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Discussion in 'Baby / Kids Foods' started by manisha.sanjay, Jan 29, 2009.
thank you so much for your detailed reply...........
so nice of you to write in detail about 'matta rice'. Me, a keralite, regularly using Palakkadan matta rice had no idea of these details. But I've heard that this rice is fibre rich because of bran intact and rich in many nutrients and hence is the best to feed infants and kids.. In our parts we don't feed our kids with white rice (strict NO to white rice) as it is said to lack in several nutrients. As you said we prepare kanji with broken matta rice and the same can be used to feed infants too.
Here's what I found In my online search:
1)Matta rice and kerala red rice are same 2)Brown rice is unmilled, has only the husk removed, and retains 100% of the bran. Red rice is semi-milled, with the husk and some of the bran removed. White rice is milled and polished to remove the husk and all the bran. Unlike white rices, brown/red rices are high in fibre, have a wonderful array of nutrients, and possess properties that help control blood lipids, and blood sugar levels. 3)Similar to brown rice, red rice has undergone minimal processing, still has its bran layers and takes 45-50 minutes to cook. Brown and red rice are somewhat chewy, fiber-rich and chock-full of B vitamins— thiamin, riboflavin and niacin. Red rice also has a nutty flavor, but many find it more savory than brown rice. <!--?xml:namespace prefix = o ns = "urn:schemas-microsoft-comfficeffice" /-->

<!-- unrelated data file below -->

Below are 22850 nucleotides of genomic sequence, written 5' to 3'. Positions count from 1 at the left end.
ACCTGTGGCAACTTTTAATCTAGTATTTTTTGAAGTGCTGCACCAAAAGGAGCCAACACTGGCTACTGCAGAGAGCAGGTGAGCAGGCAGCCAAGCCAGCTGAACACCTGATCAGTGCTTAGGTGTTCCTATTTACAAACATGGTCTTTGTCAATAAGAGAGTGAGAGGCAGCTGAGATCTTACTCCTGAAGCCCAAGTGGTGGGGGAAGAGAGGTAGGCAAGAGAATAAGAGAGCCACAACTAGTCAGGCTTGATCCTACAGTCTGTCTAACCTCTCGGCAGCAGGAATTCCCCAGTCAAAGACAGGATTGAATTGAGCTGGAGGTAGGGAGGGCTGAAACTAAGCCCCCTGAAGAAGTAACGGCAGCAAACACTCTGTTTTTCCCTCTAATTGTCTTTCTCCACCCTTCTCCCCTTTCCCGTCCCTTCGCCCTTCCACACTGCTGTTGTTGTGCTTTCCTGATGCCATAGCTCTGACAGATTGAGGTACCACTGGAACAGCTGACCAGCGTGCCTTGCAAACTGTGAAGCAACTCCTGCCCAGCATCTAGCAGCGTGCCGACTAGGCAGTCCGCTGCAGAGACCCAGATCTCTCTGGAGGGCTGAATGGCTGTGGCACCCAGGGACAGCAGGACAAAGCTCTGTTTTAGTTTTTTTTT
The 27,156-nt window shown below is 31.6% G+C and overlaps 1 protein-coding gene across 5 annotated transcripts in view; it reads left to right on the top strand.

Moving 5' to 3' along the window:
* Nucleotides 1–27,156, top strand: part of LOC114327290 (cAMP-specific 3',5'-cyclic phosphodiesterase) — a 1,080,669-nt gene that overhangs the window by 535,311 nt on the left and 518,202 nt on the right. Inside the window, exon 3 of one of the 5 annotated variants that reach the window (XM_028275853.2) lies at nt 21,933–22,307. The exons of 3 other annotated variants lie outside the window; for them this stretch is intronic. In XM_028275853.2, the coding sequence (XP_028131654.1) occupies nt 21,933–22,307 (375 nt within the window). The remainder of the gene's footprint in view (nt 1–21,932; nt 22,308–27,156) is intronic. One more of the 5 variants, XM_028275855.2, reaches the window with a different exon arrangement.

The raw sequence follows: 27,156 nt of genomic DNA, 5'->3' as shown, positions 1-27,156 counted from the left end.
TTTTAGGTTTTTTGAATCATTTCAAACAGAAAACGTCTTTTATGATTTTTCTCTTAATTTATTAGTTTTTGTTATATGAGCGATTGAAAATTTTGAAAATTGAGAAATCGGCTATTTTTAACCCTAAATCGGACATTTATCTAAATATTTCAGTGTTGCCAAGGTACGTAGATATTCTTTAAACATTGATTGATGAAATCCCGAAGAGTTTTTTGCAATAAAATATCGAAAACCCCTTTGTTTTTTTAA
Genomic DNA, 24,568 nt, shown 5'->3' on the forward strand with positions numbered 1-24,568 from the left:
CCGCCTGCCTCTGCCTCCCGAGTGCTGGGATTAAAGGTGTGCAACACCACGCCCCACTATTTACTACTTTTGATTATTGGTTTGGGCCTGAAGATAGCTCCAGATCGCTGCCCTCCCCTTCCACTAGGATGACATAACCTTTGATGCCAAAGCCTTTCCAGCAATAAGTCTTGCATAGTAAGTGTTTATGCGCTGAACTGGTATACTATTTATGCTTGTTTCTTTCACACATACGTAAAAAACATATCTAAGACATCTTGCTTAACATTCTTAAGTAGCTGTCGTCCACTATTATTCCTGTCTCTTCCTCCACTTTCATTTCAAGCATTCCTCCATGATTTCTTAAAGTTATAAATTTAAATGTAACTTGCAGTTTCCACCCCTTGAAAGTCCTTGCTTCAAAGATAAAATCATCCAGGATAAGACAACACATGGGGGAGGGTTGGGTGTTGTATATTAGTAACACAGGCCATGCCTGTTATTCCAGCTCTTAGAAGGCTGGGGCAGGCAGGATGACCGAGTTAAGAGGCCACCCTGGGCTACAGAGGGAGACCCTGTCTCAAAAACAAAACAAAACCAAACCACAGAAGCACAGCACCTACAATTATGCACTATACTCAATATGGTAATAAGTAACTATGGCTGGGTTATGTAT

The caloric density for red rice is similar to that of brown rice, so one-third cup has about 80 calories. Whether your rice is brown, red or white, one-third cup counts as one diabetic exchange—the amount of a particular food that contains about 15 grams of carbohydrate such as 5 crackers, a slice of bread or 3 cups of salad greens. But highfiber, high-carbohydrate foods like brown and red rice have been shown to improve blood lipids, blood glucose and glycated hemoglobin (Hemoglobin A1C), a longer-term measure of blood sugar control. Both have more to offer than their white rice counterpart.
Thanx and Regards,
Thanks Nitha on the information. India does have a rich variety of rice in each state, that urbanites like me have never heard before.
This is what a Kerala-based ayurvedic research centre, from whom we buy the red rice told us, so I am going to be basing on the information that was given to me second hand - feel free to disagree/correct.
Matta means short or dwarf plant. i.e. the plant is short and the grains small. Red matta is the whole-grain and Rose matta is partly dehusked. Because of the hulling, some amout of bran is removed and some of the colour washes off, but NOT turn white. Some packers do add the colour to add value to white rice. The physician whom we spoke to advised us against consuming that kind of rice, given there could be residual contamination. The red colour in the rice is a plant source of iron, darker the grain greater the amount of iron. - Again let me emphasise, this is information given to me by an Ayurvedic research centre; it NEED NOT be true.
I agree with Reshmi about the lack of benefits in giving white riice. Traditionally in our region (don't know if it is pan Tamil culture), rice is not a baby food, not before 10th month. Even then it is non-polished, parboiled rice which is cooked a second time (Punarbaham (sp?).